Labuda arrives at APCO's DC office

WASHINGTON, DC: Laurie Labuda is coming to APCO's Washington office, a move that signifies the importance lobbying and public affairs firms place on the emerging issue of e-commerce.

WASHINGTON, DC: Laurie Labuda is coming to APCO's Washington office, a move that signifies the importance lobbying and public affairs firms place on the emerging issue of e-commerce.

WASHINGTON, DC: Laurie Labuda is coming to APCO's Washington office, a move that signifies the importance lobbying and public affairs firms place on the emerging issue of e-commerce.

Labuda joins APCO as a vice president, having spent the last three years in Paris as administrator of the committee on consumer policy at the Organization for Economic Cooperation and Development. (OECD is an international organization whose membership comprises 29 industrialized countries.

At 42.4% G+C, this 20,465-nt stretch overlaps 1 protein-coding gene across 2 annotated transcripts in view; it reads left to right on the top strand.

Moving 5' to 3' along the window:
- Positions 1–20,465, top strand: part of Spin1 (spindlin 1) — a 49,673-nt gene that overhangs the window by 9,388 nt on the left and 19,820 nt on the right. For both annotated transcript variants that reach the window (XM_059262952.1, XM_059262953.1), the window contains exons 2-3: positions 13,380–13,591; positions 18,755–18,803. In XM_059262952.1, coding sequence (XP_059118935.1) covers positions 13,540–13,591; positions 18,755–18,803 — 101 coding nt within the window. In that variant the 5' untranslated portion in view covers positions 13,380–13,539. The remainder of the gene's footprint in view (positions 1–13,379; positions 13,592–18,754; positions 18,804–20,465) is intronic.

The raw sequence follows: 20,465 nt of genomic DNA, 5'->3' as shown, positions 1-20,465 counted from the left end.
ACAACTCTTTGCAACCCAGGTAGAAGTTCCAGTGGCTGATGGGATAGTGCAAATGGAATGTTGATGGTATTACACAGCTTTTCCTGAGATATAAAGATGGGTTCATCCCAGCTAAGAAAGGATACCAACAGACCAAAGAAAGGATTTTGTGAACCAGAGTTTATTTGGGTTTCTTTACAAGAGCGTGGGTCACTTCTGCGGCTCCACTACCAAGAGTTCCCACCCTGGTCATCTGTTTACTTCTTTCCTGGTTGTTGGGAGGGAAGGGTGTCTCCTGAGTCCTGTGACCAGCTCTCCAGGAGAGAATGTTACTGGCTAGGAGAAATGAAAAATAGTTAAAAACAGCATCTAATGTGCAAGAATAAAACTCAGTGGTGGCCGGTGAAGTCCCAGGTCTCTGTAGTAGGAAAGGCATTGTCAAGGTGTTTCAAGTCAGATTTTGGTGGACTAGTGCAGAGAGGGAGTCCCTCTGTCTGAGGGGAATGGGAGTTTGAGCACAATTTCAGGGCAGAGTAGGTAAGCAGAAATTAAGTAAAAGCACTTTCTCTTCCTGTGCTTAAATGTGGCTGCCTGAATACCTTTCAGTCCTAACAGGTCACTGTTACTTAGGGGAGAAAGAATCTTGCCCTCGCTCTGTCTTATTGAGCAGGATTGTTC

It attempts to develop effective policies on a wide variety of issues.) Prior to joining OECD, Labuda was a special advisor to Federal Trade Commissioner Christine Varney.

PR is playing a more important role in international e-commerce policy-making than is generally acknowledged. 'The Internet is a global medium and you need a global policy perspective,' said Labuda.

Typically, the decision-making is portrayed as occurring behind closed doors in bodies such as the World Trade Organization, European Union and OECD. But Labuda noted that at least on e-commerce, 'There's widespread acceptance that business and consumer groups have something to say because e-commerce is a dynamic industry and technological changes are evolving so quickly. Being able to communicate a good message to those bodies is beneficial.'



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